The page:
February is the month that florists and chocolatiers wait for all year long. And, while it’s not uncommon to tell your special someone that you appreciate them with a small trinket or nice dinner, make sure you’re not getting taken advantage of. No, not by spending too much on an elaborate rose bouquet or heart-shaped chocolate sampler, but by being taken for several thousand dollars in a loan you’ll never see repaid. How does that happen? Each year, people are tricked into loaning money to others who pose as online love interests, and Valentine’s Day is a peak time for those who perpetuate these schemes.
While there’s no form letter for the stories that are told to prospective marks, consumer advocates cite a few common threads:
- A long-distance connection, with parties overseas from each other
- A position of implied credibility – soldiers on deployment, diplomats, professors or English tutors, non-profit or aid workers
- Irregularity of communication styles, with unusual or disconnected language that usually includes convincing and beautiful re-purposed love letters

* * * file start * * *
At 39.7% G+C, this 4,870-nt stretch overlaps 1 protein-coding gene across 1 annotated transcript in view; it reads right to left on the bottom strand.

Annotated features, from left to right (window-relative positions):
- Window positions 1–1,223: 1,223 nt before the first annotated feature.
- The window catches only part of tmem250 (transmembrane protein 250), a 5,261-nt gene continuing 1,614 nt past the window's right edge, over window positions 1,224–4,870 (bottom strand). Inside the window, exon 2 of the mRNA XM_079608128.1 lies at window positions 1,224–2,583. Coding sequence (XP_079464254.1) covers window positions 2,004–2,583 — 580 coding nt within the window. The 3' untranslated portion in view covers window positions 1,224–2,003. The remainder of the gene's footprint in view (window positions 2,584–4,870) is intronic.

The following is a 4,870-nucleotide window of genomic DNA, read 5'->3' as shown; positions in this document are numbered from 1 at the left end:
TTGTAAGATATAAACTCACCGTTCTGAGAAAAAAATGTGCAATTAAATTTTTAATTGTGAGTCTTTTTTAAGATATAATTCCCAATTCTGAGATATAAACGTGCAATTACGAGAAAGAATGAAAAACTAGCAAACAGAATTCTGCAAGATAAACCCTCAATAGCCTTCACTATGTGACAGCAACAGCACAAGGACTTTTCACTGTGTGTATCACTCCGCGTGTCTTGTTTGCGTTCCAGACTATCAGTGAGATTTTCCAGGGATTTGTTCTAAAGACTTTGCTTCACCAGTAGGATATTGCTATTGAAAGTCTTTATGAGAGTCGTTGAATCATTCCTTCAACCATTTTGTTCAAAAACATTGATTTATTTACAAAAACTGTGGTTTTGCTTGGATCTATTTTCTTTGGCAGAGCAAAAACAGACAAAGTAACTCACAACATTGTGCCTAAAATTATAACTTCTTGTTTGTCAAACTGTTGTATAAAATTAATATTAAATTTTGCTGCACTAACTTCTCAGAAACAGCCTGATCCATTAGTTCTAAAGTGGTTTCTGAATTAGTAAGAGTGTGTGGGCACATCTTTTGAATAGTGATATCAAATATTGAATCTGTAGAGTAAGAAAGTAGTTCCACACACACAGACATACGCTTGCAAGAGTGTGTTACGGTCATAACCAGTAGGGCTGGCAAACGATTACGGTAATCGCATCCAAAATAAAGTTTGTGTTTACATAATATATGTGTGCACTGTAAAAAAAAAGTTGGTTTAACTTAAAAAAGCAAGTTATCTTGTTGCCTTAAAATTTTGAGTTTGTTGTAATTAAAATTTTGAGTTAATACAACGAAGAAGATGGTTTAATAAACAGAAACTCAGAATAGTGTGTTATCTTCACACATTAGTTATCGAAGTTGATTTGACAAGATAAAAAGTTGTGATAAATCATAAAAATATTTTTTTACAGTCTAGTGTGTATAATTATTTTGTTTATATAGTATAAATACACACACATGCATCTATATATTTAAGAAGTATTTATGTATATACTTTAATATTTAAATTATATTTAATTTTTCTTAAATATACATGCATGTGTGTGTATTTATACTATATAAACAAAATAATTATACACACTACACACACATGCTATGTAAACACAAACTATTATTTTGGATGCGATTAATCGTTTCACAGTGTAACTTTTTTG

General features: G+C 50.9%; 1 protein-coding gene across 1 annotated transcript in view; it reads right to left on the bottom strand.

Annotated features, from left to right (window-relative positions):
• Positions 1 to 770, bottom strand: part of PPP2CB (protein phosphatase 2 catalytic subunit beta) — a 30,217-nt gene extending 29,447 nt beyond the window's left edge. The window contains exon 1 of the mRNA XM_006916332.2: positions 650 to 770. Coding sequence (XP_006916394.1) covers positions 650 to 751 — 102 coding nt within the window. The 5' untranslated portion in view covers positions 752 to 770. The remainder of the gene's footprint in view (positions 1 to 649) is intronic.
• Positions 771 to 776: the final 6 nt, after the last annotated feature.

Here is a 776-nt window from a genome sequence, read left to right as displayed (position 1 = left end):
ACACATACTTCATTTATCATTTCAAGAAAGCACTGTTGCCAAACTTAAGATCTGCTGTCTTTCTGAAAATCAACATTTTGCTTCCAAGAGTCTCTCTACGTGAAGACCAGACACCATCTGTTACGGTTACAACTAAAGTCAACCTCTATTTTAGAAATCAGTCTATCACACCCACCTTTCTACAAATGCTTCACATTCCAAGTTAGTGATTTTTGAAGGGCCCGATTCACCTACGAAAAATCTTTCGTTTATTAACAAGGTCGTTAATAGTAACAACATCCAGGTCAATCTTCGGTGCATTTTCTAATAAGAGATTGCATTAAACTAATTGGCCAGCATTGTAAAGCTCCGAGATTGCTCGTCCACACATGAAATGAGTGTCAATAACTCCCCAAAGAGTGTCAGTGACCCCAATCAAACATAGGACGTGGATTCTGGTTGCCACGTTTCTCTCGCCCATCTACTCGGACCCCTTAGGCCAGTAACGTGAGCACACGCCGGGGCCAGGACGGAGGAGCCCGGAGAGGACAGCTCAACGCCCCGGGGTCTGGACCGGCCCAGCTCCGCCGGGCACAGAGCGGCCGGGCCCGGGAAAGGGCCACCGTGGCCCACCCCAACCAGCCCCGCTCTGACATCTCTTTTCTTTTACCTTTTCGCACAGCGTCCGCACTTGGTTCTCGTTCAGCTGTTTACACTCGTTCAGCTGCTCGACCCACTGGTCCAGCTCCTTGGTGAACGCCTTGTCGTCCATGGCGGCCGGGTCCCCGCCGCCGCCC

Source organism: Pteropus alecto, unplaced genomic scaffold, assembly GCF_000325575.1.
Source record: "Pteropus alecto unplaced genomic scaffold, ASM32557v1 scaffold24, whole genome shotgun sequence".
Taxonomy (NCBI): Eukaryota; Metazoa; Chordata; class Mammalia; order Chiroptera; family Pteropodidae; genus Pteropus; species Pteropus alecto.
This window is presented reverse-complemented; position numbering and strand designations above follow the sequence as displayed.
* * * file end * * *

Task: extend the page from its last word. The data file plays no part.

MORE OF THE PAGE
- Being asked for money – always with promise of repayment, which won’t come
In what form does the loan request usually come? Always after the exchange of some pictures and promising romantic communication. Then, either money is needed because of some dire life circumstance, or because they want to save up to come to see you–either of which ends up not being true. If this short list seems like an impossible recipe and that no one could be tricked into believing something so simplistic, it’s only because it appears here without being embroidered with hours of artful conversation and alluring photos of an attractive stranger, with details that appear authentic. Don’t be deceived.
As we’ve seen from the continued popularity of online dating exposé shows, the opaqueness of being someone else online gives others an opportunity to make a play for your wallet. Confirm that you’re connecting with others through legitimate channels online, and never send money or overly personal information (which could be used to gain access into your financial accounts) to someone you’ve not yet met. The old adage holds true: if someone seems too good online to be true, they might well be.
This article is provided for general guidance and information. It is not intended as, nor should it be construed to be, legal, financial or other professional advice. Please consult with your attorney or financial advisor to discuss any legal or financial issues involved with credit decisions.
Published by permission from ConsumerInfo.com, Inc., an Experian company. © 2015 ConsumerInfo.com, Inc. All rights reserved.